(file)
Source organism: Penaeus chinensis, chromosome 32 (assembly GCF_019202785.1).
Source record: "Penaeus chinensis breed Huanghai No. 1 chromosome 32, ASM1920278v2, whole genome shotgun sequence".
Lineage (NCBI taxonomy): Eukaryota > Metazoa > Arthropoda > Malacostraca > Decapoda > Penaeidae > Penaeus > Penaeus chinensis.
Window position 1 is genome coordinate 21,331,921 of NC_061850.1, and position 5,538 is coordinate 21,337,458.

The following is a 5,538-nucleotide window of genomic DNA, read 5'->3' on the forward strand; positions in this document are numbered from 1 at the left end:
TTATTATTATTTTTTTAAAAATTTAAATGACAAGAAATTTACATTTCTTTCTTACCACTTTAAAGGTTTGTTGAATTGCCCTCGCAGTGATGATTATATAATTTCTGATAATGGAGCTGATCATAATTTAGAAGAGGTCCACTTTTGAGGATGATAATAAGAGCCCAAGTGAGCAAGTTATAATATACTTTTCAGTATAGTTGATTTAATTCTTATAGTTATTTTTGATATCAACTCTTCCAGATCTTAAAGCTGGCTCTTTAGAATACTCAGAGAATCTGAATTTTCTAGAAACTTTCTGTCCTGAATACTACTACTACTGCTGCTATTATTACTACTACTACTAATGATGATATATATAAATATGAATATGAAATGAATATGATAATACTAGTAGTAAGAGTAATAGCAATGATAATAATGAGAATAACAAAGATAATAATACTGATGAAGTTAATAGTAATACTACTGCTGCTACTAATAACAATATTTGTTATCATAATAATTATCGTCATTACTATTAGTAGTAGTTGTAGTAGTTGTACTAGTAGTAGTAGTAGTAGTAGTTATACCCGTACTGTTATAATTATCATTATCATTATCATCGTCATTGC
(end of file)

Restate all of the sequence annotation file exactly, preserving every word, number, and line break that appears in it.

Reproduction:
Source organism: Penaeus chinensis, chromosome 32 (assembly GCF_019202785.1).
Source record: "Penaeus chinensis breed Huanghai No. 1 chromosome 32, ASM1920278v2, whole genome shotgun sequence".
Lineage (NCBI taxonomy): Eukaryota > Metazoa > Arthropoda > Malacostraca > Decapoda > Penaeidae > Penaeus > Penaeus chinensis.
Window position 1 is genome coordinate 21,331,921 of NC_061850.1, and position 5,538 is coordinate 21,337,458.

The following is a 5,538-nucleotide window of genomic DNA, read 5'->3' on the forward strand; positions in this document are numbered from 1 at the left end:
TTATTATTATTTTTTTAAAAATTTAAATGACAAGAAATTTACATTTCTTTCTTACCACTTTAAAGGTTTGTTGAATTGCCCTCGCAGTGATGATTATATAATTTCTGATAATGGAGCTGATCATAATTTAGAAGAGGTCCACTTTTGAGGATGATAATAAGAGCCCAAGTGAGCAAGTTATAATATACTTTTCAGTATAGTTGATTTAATTCTTATAGTTATTTTTGATATCAACTCTTCCAGATCTTAAAGCTGGCTCTTTAGAATACTCAGAGAATCTGAATTTTCTAGAAACTTTCTGTCCTGAATACTACTACTACTGCTGCTATTATTACTACTACTACTAATGATGATATATATAAATATGAATATGAAATGAATATGATAATACTAGTAGTAAGAGTAATAGCAATGATAATAATGAGAATAACAAAGATAATAATACTGATGAAGTTAATAGTAATACTACTGCTGCTACTAATAACAATATTTGTTATCATAATAATTATCGTCATTACTATTAGTAGTAGTTGTAGTAGTTGTACTAGTAGTAGTAGTAGTAGTAGTTATACCCGTACTGTTATAATTATCATTATCATTATCATCGTCATTGC